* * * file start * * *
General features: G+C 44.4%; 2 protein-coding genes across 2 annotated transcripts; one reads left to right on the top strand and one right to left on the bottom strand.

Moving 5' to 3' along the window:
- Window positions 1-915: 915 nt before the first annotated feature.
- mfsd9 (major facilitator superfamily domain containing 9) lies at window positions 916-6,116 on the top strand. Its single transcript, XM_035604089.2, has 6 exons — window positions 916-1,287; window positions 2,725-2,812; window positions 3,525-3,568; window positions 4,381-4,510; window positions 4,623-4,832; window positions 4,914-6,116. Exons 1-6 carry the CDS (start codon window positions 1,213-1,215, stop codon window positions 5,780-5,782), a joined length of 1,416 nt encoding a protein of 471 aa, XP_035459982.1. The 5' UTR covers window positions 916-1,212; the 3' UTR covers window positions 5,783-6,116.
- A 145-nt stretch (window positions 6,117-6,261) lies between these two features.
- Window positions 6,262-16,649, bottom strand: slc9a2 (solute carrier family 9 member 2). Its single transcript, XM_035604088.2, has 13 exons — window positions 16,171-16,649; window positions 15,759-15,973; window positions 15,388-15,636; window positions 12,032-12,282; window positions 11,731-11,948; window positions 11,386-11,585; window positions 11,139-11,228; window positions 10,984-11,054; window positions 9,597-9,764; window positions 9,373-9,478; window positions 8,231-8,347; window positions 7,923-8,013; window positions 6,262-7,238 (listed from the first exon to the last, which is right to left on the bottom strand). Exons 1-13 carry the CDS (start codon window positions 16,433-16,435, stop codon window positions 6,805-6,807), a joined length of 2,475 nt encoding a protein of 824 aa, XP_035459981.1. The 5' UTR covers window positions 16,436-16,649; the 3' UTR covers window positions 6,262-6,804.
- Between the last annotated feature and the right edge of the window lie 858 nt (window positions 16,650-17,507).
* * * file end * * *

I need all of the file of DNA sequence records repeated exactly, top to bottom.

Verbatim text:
General features: G+C 44.4%; 2 protein-coding genes across 2 annotated transcripts; one reads left to right on the top strand and one right to left on the bottom strand.

Moving 5' to 3' along the window:
- Window positions 1-915: 915 nt before the first annotated feature.
- mfsd9 (major facilitator superfamily domain containing 9) lies at window positions 916-6,116 on the top strand. Its single transcript, XM_035604089.2, has 6 exons — window positions 916-1,287; window positions 2,725-2,812; window positions 3,525-3,568; window positions 4,381-4,510; window positions 4,623-4,832; window positions 4,914-6,116. Exons 1-6 carry the CDS (start codon window positions 1,213-1,215, stop codon window positions 5,780-5,782), a joined length of 1,416 nt encoding a protein of 471 aa, XP_035459982.1. The 5' UTR covers window positions 916-1,212; the 3' UTR covers window positions 5,783-6,116.
- A 145-nt stretch (window positions 6,117-6,261) lies between these two features.
- Window positions 6,262-16,649, bottom strand: slc9a2 (solute carrier family 9 member 2). Its single transcript, XM_035604088.2, has 13 exons — window positions 16,171-16,649; window positions 15,759-15,973; window positions 15,388-15,636; window positions 12,032-12,282; window positions 11,731-11,948; window positions 11,386-11,585; window positions 11,139-11,228; window positions 10,984-11,054; window positions 9,597-9,764; window positions 9,373-9,478; window positions 8,231-8,347; window positions 7,923-8,013; window positions 6,262-7,238 (listed from the first exon to the last, which is right to left on the bottom strand). Exons 1-13 carry the CDS (start codon window positions 16,433-16,435, stop codon window positions 6,805-6,807), a joined length of 2,475 nt encoding a protein of 824 aa, XP_035459981.1. The 5' UTR covers window positions 16,436-16,649; the 3' UTR covers window positions 6,262-6,804.
- Between the last annotated feature and the right edge of the window lie 858 nt (window positions 16,650-17,507).